Everyone, it seems, is talking about change and the need to change. But somehow we keep repeating a familiar pattern. It’s like going to the edge of a 50-foot cliff and jumping when all you’ve witnessed are others ahead of you jumping away. As a result, you don’t see what they did before they jumped, what the landing area looks like, or what happened when they landed!
Are we focused on the right things when implementing change?
In a recent article I wrote for the Cutter IT Journal, The Agile CMMI Conversation is a Dead End, I professed that the focus on best practices in many domains won’t go way because we are still focused on the wrong things. Do change efforts focused on delivering best practices that worked somewhere else solve the main problem? Not always. So how long do they last before they are abandoned because of lack of results or a change in management? Do these packages of best practices provide a full solution?
I’m not the only one questioning what we are trying to change in our organizations. In The Going Lean Field Guide, author Stephen Ruffa writes that “too many chase the latest fads and don’t consider decades of accumulated knowledge.”
Why is this? Is it lack of real leadership?
In a recent blog post, Reflections on What It Means to Be a Leader, blogger Samantha Hall raises many thought provoking ideas about what it means to be a leader. Maybe leaders need to take to heart the idea that Hall raises in her post, “We need REAL leadership that is ABOUT the people and FOR the people!”
How might we do this?
To quote Stephen Ruffa again from The Going Lean Field Guide, he advocates:
“Shift from a system driven by top-down control and outcome-based measures to one that draws on increasing insights, capabilities, and authority of the workforce, enabling direct accountability and visibility of value creation at each step in its buildup.”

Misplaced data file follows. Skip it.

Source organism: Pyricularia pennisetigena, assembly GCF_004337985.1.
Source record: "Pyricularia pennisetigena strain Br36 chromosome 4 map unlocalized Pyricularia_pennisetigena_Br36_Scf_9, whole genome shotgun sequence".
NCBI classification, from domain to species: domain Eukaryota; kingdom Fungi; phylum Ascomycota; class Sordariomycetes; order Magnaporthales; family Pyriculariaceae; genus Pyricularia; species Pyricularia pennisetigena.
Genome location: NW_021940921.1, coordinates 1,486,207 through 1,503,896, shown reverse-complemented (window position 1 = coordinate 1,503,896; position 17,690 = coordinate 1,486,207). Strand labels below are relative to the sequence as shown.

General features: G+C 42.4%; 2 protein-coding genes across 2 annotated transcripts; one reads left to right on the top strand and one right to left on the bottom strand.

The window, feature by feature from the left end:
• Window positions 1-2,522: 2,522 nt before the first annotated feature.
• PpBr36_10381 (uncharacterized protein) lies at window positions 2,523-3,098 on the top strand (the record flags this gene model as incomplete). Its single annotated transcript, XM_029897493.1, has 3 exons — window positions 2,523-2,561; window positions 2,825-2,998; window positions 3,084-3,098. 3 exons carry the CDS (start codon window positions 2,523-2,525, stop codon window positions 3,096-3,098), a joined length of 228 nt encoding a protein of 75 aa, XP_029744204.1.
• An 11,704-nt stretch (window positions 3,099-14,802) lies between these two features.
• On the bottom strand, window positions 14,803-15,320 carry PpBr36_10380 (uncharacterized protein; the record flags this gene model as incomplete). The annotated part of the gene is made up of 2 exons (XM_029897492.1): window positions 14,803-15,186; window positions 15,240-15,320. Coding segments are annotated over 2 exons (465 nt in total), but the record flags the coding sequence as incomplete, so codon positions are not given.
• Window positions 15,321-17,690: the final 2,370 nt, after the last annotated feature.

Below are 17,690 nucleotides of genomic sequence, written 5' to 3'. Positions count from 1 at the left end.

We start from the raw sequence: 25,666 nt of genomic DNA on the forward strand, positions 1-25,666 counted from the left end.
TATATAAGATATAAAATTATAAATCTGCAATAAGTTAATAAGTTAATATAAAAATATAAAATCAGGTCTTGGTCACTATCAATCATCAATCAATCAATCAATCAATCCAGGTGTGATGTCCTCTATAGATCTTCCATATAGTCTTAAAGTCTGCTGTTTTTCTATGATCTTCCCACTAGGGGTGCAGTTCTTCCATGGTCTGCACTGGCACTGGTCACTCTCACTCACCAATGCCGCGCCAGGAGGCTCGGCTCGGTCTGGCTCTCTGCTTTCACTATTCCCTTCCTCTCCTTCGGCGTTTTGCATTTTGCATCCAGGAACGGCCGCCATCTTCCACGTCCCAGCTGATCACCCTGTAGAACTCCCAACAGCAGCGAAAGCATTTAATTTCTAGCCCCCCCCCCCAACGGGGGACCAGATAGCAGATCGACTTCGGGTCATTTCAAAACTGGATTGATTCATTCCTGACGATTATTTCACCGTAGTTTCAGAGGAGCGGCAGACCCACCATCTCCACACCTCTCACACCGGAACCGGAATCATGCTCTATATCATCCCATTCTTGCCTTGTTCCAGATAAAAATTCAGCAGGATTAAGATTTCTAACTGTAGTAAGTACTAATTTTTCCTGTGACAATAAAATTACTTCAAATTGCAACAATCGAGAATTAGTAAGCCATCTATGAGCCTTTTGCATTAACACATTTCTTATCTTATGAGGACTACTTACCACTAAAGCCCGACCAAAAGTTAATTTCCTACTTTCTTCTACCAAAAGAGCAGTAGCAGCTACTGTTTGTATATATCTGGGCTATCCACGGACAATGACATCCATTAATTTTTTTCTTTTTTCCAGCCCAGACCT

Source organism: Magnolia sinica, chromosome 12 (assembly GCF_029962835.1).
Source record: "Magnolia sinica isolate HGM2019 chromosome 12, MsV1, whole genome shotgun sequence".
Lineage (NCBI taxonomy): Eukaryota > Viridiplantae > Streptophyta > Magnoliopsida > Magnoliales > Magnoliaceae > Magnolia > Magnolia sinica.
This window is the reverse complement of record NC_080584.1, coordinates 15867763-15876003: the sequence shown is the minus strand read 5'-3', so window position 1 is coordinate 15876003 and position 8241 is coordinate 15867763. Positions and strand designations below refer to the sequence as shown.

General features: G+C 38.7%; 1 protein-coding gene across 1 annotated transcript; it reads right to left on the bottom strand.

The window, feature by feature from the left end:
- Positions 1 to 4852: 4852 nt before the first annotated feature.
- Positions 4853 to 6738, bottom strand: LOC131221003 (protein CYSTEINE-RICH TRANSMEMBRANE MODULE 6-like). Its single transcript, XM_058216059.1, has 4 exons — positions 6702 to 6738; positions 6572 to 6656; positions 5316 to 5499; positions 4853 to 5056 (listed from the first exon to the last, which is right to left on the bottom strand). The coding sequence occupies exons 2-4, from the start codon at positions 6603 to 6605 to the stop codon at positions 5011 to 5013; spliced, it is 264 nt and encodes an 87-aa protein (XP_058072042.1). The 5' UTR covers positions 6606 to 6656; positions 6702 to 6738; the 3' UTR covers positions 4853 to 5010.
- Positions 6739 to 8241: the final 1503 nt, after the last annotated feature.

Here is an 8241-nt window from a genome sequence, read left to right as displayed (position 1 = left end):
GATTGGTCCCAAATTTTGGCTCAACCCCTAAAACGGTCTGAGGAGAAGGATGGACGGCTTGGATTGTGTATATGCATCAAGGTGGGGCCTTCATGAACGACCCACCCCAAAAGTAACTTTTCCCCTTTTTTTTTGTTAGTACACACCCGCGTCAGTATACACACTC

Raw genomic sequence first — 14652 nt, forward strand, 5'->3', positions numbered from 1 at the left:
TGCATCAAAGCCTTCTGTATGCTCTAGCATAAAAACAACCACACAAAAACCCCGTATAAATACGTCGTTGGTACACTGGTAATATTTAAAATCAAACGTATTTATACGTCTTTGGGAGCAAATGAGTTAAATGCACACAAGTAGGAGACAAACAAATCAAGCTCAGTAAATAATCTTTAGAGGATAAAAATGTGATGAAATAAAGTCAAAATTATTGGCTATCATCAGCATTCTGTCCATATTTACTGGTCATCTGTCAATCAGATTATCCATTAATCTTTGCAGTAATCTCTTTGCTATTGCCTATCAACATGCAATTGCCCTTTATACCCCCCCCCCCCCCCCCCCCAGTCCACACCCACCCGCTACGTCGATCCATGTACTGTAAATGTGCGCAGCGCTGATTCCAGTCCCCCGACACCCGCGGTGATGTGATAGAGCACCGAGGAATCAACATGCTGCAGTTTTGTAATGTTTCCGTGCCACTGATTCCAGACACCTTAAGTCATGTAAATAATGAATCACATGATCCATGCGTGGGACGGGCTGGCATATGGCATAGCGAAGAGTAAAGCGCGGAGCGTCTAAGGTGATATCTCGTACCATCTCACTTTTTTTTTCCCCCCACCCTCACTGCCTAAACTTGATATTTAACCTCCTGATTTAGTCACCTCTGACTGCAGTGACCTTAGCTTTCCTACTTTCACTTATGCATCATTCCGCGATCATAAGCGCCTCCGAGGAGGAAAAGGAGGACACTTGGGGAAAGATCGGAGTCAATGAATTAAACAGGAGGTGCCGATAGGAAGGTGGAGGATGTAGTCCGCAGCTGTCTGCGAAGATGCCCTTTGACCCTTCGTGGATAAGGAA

In the end, I believe we need to be more about unleashing the creativity, intellect, and passion of everyone in our organizations. It is my belief that a group of empowered people will outperform any group of experts or any collection of best practices.
Change-Friendly Leadership in 10 Minutes
My work at 5 Minutes to Process Improvement Success, where I interview top practitioners to talk about their best strategies, has resulted in an interesting phenomenon. The interviews seem to resonate with many people who are then motivated to contact me. They talk about how their talents are being vastly underutilized and how much they would like to make a more of a difference. We’ve all seen it and probably experienced it. One person who reached out to me is Marie Maher who is a contributor to this post.
Marie and I recently teamed up on writing a book review of Change-Friendly Leadership by Dr. Roger Dean Duncan. Because we share a passion for improving organizations and making them places where people can make a contribution, we thought it would be a worthwhile read. We wanted to relate the book to our own experiences from our perspective of often being on the front line of many change projects.
Marie and I gained many valuable ideas from reading the book. Although some chapters offer more depth than some readers will want to consume, the book is filled with great ideas and techniques that will help any change project be more friendly and successful.
What’s been your experience? If you agree we are chasing too many fads, how do you think we can solve this problem?